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This entry will guide through the process of creating a self-signed certificate to use on an Apache Tomcat 7 or 8 HTTPS connector. Self-signed certificates allow secure, encrypted HTTPS connections but are not certified by any trusted certificate authority. So first time client connections will receive all kinds of warnings from their web browser. Because of this they are not recommended for use in production environments but are useful for secure LAN traffic or testing HTTPS configurations.
I am using Ubuntu 14.04 LTS and Tomcat 7 but this setup should be similar for other distributions.
Create a keystore and certificates
Firstly create and secure a directory to hold our certificates for Tomcat.
sudo mkdir /etc/ssl/tomcat sudo chown :ssl-cert /etc/ssl/tomcat sudo chmod 755 /etc/ssl/tomcat
Next we are going to create a 2048-bit RSA key and use it to generate an X509 self-signed certificate. Note the -days argument hard codes a usable duration value into the certificate. A argument of of -days 365 means the certificate is valid for a year.
In the code examples you can replace “example” with a domain or site name of your choosing such as localhost or mydomain.com.
sudo openssl req -newkey tomcat:2048 -nodes -keyout /etc/ssl/tomcat/example.key -x509 -days 365 -out /etc/ssl/tomcat/example.crt
You’ll be prompted for some optional organisation information which you can skip by pressing Enter at each prompt.
Next we bundle the certificate into a PKS12 keystore so we can use it in a Tomcat BIO or NIO HTTPS connector.
sudo openssl pkcs12 -inkey /etc/ssl/tomcat/example.key -in /etc/ssl/tomcat/example.crt -export -out /etc/ssl/tomcat/example.pfx
When prompted set an Export Password and then confirm it. For my examples I will use the password changeit.
Create a Connector
Now we will create a HTTPS connector that will use your self-signed certificate.
sudo nano -B /etc/tomcat7/server.xml
Find and uncomment a connector similar to the following…
<Connector port="8443" protocol="HTTP/1.1" SSLEnabled="true" maxThreads="150" scheme="https" secure="true" clientAuth="false" sslProtocol="TLS" />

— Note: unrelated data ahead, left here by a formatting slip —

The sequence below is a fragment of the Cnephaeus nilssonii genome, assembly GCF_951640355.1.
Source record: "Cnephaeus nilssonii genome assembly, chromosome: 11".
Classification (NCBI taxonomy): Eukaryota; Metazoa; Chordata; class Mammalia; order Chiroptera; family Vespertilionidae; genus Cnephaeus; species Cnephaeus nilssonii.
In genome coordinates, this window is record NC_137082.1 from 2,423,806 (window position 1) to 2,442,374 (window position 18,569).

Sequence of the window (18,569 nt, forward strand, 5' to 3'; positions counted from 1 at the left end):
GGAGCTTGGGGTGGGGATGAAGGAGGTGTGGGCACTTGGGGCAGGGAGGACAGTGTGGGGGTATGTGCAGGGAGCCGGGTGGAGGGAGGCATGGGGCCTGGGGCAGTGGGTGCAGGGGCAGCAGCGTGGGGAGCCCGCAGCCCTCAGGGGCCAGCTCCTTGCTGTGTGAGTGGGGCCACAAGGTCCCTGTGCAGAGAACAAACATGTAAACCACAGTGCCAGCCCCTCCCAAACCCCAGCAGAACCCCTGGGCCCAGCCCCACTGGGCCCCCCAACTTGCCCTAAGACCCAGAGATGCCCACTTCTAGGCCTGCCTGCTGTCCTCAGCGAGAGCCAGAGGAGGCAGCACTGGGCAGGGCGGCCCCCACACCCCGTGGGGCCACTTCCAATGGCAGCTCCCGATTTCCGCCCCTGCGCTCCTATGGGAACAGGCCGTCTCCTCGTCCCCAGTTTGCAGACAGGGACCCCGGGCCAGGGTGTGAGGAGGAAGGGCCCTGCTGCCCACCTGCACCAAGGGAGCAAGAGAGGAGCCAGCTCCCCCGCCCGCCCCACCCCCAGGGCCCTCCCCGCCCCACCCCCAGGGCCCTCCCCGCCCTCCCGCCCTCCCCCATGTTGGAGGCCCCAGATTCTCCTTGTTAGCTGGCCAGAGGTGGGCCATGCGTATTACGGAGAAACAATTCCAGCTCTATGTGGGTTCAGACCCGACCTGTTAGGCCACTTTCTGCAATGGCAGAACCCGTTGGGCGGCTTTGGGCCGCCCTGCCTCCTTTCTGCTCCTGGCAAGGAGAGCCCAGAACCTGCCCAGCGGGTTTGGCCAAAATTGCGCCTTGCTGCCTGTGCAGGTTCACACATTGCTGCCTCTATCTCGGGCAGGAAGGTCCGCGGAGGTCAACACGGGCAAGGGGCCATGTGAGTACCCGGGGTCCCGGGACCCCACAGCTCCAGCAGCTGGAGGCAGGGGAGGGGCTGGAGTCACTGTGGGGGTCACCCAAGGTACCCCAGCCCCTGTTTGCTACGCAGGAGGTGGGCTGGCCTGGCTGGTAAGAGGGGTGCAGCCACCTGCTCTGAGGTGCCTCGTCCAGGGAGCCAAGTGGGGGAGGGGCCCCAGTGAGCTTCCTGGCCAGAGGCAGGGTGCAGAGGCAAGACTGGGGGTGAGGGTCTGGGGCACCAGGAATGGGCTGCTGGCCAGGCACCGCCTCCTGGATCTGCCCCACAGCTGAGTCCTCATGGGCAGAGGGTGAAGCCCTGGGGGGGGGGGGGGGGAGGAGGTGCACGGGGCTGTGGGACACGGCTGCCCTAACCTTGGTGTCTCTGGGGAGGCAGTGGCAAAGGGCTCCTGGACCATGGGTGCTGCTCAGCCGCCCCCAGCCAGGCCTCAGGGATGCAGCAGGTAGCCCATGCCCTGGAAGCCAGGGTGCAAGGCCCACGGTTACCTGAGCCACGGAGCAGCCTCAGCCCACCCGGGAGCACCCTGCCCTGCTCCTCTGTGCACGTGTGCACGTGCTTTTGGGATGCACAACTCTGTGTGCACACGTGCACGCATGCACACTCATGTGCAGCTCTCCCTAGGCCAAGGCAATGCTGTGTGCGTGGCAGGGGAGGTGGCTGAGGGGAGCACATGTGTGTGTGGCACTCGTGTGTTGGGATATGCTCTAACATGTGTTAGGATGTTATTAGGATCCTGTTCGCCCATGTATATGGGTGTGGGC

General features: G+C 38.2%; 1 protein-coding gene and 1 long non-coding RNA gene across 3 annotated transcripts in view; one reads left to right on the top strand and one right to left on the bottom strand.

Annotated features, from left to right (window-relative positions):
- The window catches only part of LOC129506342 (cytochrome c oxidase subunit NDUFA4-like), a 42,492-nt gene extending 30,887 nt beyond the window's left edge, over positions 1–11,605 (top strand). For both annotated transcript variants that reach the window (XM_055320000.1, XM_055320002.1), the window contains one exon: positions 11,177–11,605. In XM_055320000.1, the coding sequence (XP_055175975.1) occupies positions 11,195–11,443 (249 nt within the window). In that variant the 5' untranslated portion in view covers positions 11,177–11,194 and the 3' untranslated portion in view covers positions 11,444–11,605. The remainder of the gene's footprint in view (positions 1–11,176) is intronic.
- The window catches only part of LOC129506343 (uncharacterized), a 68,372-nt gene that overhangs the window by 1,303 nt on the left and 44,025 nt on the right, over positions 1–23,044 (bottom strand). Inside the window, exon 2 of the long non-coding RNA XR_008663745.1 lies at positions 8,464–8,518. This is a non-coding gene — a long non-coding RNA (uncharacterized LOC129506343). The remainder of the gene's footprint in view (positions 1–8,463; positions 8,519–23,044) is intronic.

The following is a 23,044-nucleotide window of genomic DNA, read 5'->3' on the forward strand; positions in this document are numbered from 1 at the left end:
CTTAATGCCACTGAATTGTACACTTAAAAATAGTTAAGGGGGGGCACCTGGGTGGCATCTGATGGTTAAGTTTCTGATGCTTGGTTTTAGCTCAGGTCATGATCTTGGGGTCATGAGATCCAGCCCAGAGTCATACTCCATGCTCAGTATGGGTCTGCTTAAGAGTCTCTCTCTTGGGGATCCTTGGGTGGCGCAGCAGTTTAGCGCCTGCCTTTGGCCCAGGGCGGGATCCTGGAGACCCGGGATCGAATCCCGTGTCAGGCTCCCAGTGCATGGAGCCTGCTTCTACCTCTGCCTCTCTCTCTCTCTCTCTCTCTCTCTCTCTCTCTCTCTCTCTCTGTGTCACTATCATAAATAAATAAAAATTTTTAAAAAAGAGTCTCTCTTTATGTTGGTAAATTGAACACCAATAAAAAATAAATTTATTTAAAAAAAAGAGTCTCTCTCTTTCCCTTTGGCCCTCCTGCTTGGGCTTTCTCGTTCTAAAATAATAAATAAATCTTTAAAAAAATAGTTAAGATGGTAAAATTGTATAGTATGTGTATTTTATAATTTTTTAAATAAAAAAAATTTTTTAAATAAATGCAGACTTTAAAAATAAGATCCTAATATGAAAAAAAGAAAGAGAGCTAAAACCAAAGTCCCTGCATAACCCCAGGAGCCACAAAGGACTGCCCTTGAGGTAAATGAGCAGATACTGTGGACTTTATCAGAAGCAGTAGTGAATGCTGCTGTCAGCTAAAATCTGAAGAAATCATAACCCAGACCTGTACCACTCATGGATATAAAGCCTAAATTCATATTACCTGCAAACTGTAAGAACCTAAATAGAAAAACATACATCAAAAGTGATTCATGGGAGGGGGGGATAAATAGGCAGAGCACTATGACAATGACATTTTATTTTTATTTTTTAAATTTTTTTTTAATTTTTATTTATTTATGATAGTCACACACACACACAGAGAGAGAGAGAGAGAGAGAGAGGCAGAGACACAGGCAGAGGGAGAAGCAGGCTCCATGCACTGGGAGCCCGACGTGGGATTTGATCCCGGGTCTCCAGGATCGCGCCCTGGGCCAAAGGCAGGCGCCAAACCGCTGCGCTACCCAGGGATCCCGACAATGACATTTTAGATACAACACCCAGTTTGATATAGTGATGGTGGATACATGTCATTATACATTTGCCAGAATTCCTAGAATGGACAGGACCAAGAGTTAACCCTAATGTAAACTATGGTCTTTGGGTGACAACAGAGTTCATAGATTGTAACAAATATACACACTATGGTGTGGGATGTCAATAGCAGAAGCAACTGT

Add to it the following attributes.
keystoreFile="/etc/ssl/tomcat/example.pfx" keystoreType="PKCS12" keystorePass="changeit"
Your updated connector should look similar to the following.
<Connector port="8443" protocol="HTTP/1.1" SSLEnabled="true" maxThreads="150" scheme="https" secure="true" clientAuth="false" sslProtocol="TLS" keystoreFile="/etc/ssl/tomcat/example.pfx" keystoreType="PKCS12" keystorePass="changeit" />
Save your changes and exit nano. Now reboot Tomcat to apply your changes.
sudo service tomcat7 restart
Point a web browser to your Tomcat webserver but append port 8443 to the URL like so. https://192.168.1.221:8443 or https://www.example.com:8443 etc.
You should receive a warning from your browser but you can ignore these and proceed with the connection.
Congratulations you’re viewing your Tomcat served website over an encrypted HTTPS connection. If the connection over HTTPS didn’t work but you can still connect using standard HTTP. Then you best check your Tomcat logs for any configuration errors.
tail -n 100 catalina.out | less
Configure Tomcat to use port 443 (HTTPS default)
If you want to use HTTPS without the need to append
:8443 to the end of the URL then we have to bind port 443 (the default HTTPS port) to Tomcat.
sudo touch /etc/authbind/byport/443 sudo chmod 500 /etc/authbind/byport/443 sudo chown tomcat7 /etc/authbind/byport/443 sudo nano -B /etc/default/tomcat7
Scroll to the end of the file and add or change …
Save your changes and exit.
Edit Tomcat’s HTTPS connector to use port 443.
sudo nano /etc/tomcat7/server.xml
<Connector port="8443" to
Save, exit and restart Tomcat.
sudo service tomcat7 restart
Congratulations now point a web browser to your Tomcat web server using only a
https:// prefix such as. https://192.168.1.221 or https://www.example.com.
Written by Ben Garrett